clock menu more-arrow no yes mobile

Filed under:

Tuesday Turtle Spotlight: Is the Riverboat rising from the ashes again?

Bizarro Ron coached a team yesterday that made opportunities instead of reacting to them.

Baltimore Ravens v Carolina Panthers Photo by Streeter Lecka/Getty Images

This is the first week all year where I can hardly point to a single opportunity that Carolina Panthers head coach Ron Rivera took on extra risk by being conservative. This isn’t the same Ron that we have come to know and love to hate. He only elected to punt around midfield on distances of six, four, and three yards to gain. I might have liked to see him go for those in different game situations, but it is hard to fault him for those decisions in last Sunday’s game. Instead, I am going to give him credit for turning the other cheek to two, beautifully gift-wrapped chances to not try to score points.

The first opportunity came at the start of the Panthers back breaking 99-yard drive for their third touchdown of the first half. Backed up to their own one-yard line, the Panthers ran the ball on first down for minimal gain. So far, they looked like Rivera’s model Panthers. Then, instead of setting up a difficult third and long by again running for minimal gain, Cam Newton was tasked with a deep passing play that saw rookie DJ Moore create a 33 yard gain.

That passing attempt would have been the right call even if the Panthers didn’t ultimately score a touchdown on that drive. It would have been the right call even if the Panthers punted without gaining another first down. It created far more room for punter Michael Palardy to work with than any run likely would have. Of course, a deep pass out of the end zone won’t work every time, football can’t be so easy as that. My main complaint against the Panthers play-calling in these situations is that they rarely take the chance. What’s that old saying about missing all of the shots you don’t take? Well, the Panthers took a shot. That’s all I’ve ever wanted to see.

I don’t know if credit for that particular play call goes more to Rivera or freshman offensive coordinator Norv Turner, but I’m giving it to Rivera. This is his team and he shoulders the blame when things go very wrong. He deserves the praise when they try new —and successful— things, as well.

The Panthers passed on a second opportunity to turtle up on their very next drive. Rivera has a history of not trying to score points at the end of the first half, even on the rare occasion when he does have time outs to spare. Factor in the Panthers two touchdown lead and every Panthers fan watching that game knew what to expect when Newton got the ball back with 0:52 left in the second half and only one time out. They were going to take a couple of knees and look forward to starting the second half with the ball. Except that’s not what the Panthers did at all.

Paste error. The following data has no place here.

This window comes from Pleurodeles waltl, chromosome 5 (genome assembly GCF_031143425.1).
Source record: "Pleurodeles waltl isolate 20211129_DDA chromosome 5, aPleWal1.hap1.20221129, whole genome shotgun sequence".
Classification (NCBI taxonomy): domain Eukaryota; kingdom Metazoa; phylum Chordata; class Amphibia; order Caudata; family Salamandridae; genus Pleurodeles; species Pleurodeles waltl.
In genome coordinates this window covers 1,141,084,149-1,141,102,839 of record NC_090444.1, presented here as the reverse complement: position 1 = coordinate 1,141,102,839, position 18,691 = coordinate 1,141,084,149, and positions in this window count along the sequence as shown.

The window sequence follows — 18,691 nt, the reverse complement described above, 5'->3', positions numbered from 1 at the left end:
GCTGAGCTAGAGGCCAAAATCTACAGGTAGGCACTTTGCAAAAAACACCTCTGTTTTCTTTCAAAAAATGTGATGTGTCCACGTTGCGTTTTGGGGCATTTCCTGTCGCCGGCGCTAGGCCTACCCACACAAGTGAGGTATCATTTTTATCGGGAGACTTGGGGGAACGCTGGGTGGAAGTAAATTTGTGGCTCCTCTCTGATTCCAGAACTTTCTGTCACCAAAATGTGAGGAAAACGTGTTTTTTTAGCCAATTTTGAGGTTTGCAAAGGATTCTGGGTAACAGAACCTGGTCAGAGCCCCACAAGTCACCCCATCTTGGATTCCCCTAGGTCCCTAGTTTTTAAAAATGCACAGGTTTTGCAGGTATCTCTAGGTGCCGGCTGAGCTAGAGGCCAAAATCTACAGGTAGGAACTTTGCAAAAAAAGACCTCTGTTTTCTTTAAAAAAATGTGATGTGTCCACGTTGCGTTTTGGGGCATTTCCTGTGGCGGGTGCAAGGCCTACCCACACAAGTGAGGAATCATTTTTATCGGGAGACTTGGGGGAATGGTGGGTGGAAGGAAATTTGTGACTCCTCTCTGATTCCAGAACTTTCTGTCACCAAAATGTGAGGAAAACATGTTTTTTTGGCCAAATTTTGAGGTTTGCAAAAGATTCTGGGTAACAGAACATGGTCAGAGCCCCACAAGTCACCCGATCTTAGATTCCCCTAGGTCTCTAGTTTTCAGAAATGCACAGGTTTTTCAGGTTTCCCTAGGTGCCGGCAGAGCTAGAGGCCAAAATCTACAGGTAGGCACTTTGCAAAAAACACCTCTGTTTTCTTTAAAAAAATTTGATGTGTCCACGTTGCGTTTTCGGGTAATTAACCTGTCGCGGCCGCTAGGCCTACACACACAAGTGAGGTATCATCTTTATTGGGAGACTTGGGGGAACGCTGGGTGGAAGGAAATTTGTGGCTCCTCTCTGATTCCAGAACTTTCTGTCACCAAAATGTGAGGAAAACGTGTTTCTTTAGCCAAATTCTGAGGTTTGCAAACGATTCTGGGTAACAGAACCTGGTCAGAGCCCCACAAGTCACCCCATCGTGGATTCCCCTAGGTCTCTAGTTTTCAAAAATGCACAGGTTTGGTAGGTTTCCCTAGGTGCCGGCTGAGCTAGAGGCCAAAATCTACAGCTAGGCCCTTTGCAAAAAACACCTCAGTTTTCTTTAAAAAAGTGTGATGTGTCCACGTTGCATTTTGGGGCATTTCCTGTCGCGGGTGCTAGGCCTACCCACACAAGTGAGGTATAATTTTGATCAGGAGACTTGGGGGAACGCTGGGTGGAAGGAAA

Newton moved the team 27 yards before taking a delay of game penalty to put back up Taylor Heinicke on the field on fourth and seven. Newton had experienced soreness in his throwing shoulder throughout the week and didn’t think he was the best player on the team to take a shot for the Hail Mary attempt. Instead of chucking it deep, Heinicke made a smart play to find Olsen for the first down with enough room to run to get the team inside of Graham Gano’s field goal range.

You won’t see any national writers praising Newton this week for the maturity and leadership it takes for somebody of his talent and confidence to step back and let somebody else be “the guy” in such a high stakes moment, but you’ll see that praise here. Newton has been crisp and he has been smart this year. He has been the difference in several games so far where other mistakes would have sunk the team.

That Rivera is breaking from his usual habits and pushing the team, that he is trusting Turner, who is in turn trusting Newton, is everything for the Panthers chances. Newton is the engine that drives this team and they will only go as far as he can take them. Rivera opened the team up this week and Newton showed what that can mean against a good team.

They both deserve credit for the win against the Ravens, but Newton wouldn’t have had the opportunity to shine if Rivera hadn’t decided to let the team push to its limits instead of play within safe margins. This game belongs to Ron Rivera.

This isn’t the first second coming of Riverboat Ron, the Panthers aggressive, no holds barred coach who coaches to win. Hell, it isn’t even the second. Somehow the turtle always comes back every year. There is another old saying that comes to mind here. Fool me once, shame on Ron. Fool me twice, shame on me. I have no idea who gets shamed when I, eyes wide open, am getting fooled for an eighth time, but here we are.